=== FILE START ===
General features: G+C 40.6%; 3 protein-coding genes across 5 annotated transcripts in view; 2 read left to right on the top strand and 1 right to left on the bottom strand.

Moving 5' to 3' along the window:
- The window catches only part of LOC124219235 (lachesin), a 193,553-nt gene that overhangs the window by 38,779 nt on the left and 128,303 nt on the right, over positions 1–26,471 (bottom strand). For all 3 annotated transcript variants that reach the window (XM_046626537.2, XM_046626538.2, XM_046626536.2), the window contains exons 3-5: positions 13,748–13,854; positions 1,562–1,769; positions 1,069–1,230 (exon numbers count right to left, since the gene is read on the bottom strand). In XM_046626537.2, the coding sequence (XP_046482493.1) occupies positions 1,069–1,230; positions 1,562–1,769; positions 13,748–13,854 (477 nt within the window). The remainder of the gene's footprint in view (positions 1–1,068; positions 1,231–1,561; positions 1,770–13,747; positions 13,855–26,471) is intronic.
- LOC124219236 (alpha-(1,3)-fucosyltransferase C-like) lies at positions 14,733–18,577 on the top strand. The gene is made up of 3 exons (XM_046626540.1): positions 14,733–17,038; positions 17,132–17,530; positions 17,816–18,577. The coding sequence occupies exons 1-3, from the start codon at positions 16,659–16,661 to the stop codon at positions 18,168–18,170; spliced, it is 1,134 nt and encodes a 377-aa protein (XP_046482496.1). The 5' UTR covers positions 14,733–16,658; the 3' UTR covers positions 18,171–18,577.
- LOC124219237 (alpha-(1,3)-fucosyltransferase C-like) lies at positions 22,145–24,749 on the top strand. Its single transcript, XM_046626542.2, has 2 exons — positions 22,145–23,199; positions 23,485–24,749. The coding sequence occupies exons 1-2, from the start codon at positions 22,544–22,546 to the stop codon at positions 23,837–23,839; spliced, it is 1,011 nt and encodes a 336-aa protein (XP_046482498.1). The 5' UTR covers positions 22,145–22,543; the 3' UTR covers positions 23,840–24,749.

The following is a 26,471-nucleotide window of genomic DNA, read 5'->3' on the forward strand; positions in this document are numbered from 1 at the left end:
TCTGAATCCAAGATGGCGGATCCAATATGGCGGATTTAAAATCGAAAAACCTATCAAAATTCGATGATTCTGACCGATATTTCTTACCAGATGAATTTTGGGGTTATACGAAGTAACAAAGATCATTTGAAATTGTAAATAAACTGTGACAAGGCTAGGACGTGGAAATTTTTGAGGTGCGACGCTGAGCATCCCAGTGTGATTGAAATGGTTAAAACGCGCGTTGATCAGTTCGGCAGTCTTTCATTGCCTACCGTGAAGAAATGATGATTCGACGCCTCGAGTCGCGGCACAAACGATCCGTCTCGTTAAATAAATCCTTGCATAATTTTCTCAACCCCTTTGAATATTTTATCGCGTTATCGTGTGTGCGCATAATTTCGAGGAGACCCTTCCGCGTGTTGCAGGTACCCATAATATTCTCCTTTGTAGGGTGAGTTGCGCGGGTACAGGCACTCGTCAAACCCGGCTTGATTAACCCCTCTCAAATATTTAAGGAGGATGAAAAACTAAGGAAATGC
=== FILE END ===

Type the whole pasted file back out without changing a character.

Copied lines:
General features: G+C 40.6%; 3 protein-coding genes across 5 annotated transcripts in view; 2 read left to right on the top strand and 1 right to left on the bottom strand.

Moving 5' to 3' along the window:
- The window catches only part of LOC124219235 (lachesin), a 193,553-nt gene that overhangs the window by 38,779 nt on the left and 128,303 nt on the right, over positions 1–26,471 (bottom strand). For all 3 annotated transcript variants that reach the window (XM_046626537.2, XM_046626538.2, XM_046626536.2), the window contains exons 3-5: positions 13,748–13,854; positions 1,562–1,769; positions 1,069–1,230 (exon numbers count right to left, since the gene is read on the bottom strand). In XM_046626537.2, the coding sequence (XP_046482493.1) occupies positions 1,069–1,230; positions 1,562–1,769; positions 13,748–13,854 (477 nt within the window). The remainder of the gene's footprint in view (positions 1–1,068; positions 1,231–1,561; positions 1,770–13,747; positions 13,855–26,471) is intronic.
- LOC124219236 (alpha-(1,3)-fucosyltransferase C-like) lies at positions 14,733–18,577 on the top strand. The gene is made up of 3 exons (XM_046626540.1): positions 14,733–17,038; positions 17,132–17,530; positions 17,816–18,577. The coding sequence occupies exons 1-3, from the start codon at positions 16,659–16,661 to the stop codon at positions 18,168–18,170; spliced, it is 1,134 nt and encodes a 377-aa protein (XP_046482496.1). The 5' UTR covers positions 14,733–16,658; the 3' UTR covers positions 18,171–18,577.
- LOC124219237 (alpha-(1,3)-fucosyltransferase C-like) lies at positions 22,145–24,749 on the top strand. Its single transcript, XM_046626542.2, has 2 exons — positions 22,145–23,199; positions 23,485–24,749. The coding sequence occupies exons 1-2, from the start codon at positions 22,544–22,546 to the stop codon at positions 23,837–23,839; spliced, it is 1,011 nt and encodes a 336-aa protein (XP_046482498.1). The 5' UTR covers positions 22,145–22,543; the 3' UTR covers positions 23,840–24,749.

The following is a 26,471-nucleotide window of genomic DNA, read 5'->3' on the forward strand; positions in this document are numbered from 1 at the left end:
TCTGAATCCAAGATGGCGGATCCAATATGGCGGATTTAAAATCGAAAAACCTATCAAAATTCGATGATTCTGACCGATATTTCTTACCAGATGAATTTTGGGGTTATACGAAGTAACAAAGATCATTTGAAATTGTAAATAAACTGTGACAAGGCTAGGACGTGGAAATTTTTGAGGTGCGACGCTGAGCATCCCAGTGTGATTGAAATGGTTAAAACGCGCGTTGATCAGTTCGGCAGTCTTTCATTGCCTACCGTGAAGAAATGATGATTCGACGCCTCGAGTCGCGGCACAAACGATCCGTCTCGTTAAATAAATCCTTGCATAATTTTCTCAACCCCTTTGAATATTTTATCGCGTTATCGTGTGTGCGCATAATTTCGAGGAGACCCTTCCGCGTGTTGCAGGTACCCATAATATTCTCCTTTGTAGGGTGAGTTGCGCGGGTACAGGCACTCGTCAAACCCGGCTTGATTAACCCCTCTCAAATATTTAAGGAGGATGAAAAACTAAGGAAATGC